Here is an initial summary of common definitions, based on the discussion so far:
A data-centric entity with its own information and manipulative activities is called an object. Each information item of an object is called an attribute, and each activity it can engage in is called a method. A use of "object.attribute" or of "object.method" is called a message to the object, and in the contest of carrying such a message, an object may be termed an agent.
If each individual object and its attributes and methods had to be individually declared, these ideas would not give programs much expressive power. However, like variables, constants, and procedures, objects with the same structure are said to have a common type.
The type of an object is called its class. The attributes and methods of a class taken collectively are referred to as the members (a common term in other notations) or components (the Modula-2 term) of the class.
NOTE: In notations other than Modula-2, the term component is usually used of a more or less self-contained routine or collection of routines, such as a module, rather than of an entity constituting part of a class.
An entity that is of a class type is said to be an instance or a member of that class.
Thus, objects are not created alone, but as entities belonging to a class‹usually declared in a fashion somewhat as in the pseudocode:
Class Account = attributes balance : real methods procedure credit (amount : real) procedure debit (amount : real) begin initialization balance <= 0.0 end Account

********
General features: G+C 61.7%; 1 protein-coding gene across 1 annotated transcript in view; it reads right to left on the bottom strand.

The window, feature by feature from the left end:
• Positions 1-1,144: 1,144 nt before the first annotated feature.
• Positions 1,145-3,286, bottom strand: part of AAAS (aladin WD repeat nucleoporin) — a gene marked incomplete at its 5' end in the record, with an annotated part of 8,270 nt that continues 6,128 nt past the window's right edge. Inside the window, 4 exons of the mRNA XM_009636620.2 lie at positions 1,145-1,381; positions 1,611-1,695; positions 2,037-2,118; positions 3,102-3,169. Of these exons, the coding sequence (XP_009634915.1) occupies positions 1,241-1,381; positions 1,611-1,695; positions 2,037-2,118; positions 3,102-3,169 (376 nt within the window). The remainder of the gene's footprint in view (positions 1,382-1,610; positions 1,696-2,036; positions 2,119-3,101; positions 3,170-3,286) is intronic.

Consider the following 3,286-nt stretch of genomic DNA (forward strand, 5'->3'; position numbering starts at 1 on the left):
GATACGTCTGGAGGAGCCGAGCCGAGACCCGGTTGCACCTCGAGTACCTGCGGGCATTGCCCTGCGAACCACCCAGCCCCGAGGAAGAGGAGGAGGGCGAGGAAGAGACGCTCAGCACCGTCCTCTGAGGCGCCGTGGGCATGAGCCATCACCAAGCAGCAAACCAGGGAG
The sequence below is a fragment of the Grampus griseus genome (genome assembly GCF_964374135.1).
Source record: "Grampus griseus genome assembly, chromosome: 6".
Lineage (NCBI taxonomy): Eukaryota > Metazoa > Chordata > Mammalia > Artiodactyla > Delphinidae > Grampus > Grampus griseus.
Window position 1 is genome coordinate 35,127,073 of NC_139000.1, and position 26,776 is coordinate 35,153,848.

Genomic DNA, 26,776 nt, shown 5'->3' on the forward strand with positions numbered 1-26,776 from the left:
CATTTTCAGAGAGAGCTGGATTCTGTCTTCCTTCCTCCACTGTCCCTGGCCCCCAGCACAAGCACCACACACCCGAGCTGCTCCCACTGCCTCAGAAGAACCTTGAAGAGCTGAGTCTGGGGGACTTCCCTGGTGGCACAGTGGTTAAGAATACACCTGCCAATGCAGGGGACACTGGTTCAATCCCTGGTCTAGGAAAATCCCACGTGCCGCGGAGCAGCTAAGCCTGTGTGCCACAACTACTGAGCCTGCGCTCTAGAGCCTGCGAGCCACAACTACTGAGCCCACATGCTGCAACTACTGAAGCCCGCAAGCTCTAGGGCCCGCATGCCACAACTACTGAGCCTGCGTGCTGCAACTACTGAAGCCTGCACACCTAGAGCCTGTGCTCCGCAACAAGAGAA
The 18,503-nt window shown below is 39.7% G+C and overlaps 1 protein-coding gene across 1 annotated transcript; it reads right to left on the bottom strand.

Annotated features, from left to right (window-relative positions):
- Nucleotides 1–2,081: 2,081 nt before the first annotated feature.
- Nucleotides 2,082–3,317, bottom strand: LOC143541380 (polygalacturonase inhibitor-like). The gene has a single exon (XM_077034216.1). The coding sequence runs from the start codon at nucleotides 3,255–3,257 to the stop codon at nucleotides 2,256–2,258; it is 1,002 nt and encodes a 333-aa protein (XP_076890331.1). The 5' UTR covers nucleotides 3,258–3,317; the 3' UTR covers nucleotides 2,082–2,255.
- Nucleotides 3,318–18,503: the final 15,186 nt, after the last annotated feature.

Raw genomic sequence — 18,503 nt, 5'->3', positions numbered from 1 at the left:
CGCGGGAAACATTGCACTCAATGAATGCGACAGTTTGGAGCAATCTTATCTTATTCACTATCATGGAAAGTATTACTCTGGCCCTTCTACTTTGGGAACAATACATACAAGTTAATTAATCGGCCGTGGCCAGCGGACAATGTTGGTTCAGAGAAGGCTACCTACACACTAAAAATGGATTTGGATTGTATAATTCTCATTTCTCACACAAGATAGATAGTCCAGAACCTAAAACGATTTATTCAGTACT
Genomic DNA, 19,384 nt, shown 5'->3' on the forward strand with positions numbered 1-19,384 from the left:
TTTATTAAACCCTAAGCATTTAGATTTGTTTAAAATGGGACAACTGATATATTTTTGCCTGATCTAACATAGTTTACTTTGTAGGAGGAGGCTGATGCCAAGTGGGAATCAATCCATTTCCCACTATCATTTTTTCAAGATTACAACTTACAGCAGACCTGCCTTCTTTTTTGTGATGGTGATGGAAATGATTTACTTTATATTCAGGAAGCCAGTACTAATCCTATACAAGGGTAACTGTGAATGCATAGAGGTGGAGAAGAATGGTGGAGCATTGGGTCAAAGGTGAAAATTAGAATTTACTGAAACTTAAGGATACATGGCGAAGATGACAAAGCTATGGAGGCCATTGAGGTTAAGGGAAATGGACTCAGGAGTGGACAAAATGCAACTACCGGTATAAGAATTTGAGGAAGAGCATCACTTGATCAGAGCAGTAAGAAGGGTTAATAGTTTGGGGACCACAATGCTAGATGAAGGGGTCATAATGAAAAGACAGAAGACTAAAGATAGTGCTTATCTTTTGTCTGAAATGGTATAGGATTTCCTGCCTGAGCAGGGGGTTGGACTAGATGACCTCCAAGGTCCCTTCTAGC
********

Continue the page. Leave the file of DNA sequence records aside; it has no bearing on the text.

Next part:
In practice, the actual syntax of a class declaration may loosely resemble that of a module or a record, but in most object notations, there are several differences from either syntax.
The generation of a specific object (that is, an instance) from some class is called instantiation.
When an object of this class is generated, the data items can be initialized by some kind of internal code, in the manner shown. One might have something like:
var bankAccount : Account;
and then, later,
where Create is a built in function to allow for the generation and initialization of an object before it is used.
As suggested at the end of section 1, object notations almost always allow for information hiding. As with political systems, which either allow everything not prohibited, or prohibit everything not allowed, there are two common approaches to object scope data hiding, depending on the notation rules:
Similarly, object notations usually allow attributes that are variables to be protected in some way, so that clients can read the value but not change it. This eliminates the necessity (recommended for modules) of keeping the value in the implementation, and only putting a procedure to fetch it into the definition. In most object notations, a visible attribute variable can be changed by clients unless it is marked by a reserved word such as protected or readonly. Thus, one might have, on the one hand, something like:
Class Account = protected balance private overdrawn attributes balance : real overdrawn : boolean methods procedure credit (amount : real) procedure debit (amount : real) begin initialization balance <= 0.0 overdrawn <= false end Account
or, on the other hand, (the Modula-2 hand) something like:
Class Account = reveal credit, debit, Readonly balance attributes balance : real overdrawn : boolean methods procedure credit (amount : real) procedure debit (amount : real) begin initialization balance <= 0.0 overdrawn <= false end Account
In either of these renditions, the method components credit and debit are available for use by objects in the surrounding scope. Of the attributes, balance can be read, but not written to, and overdrawn is kept private. It should be noted, in accord with the preceding discussion, that object notations can achieve these effects in a variety of ways. The discussion is deliberately being kept general at this point, and can apply to any such notation, but the definition below is used in the OOM-2 standard.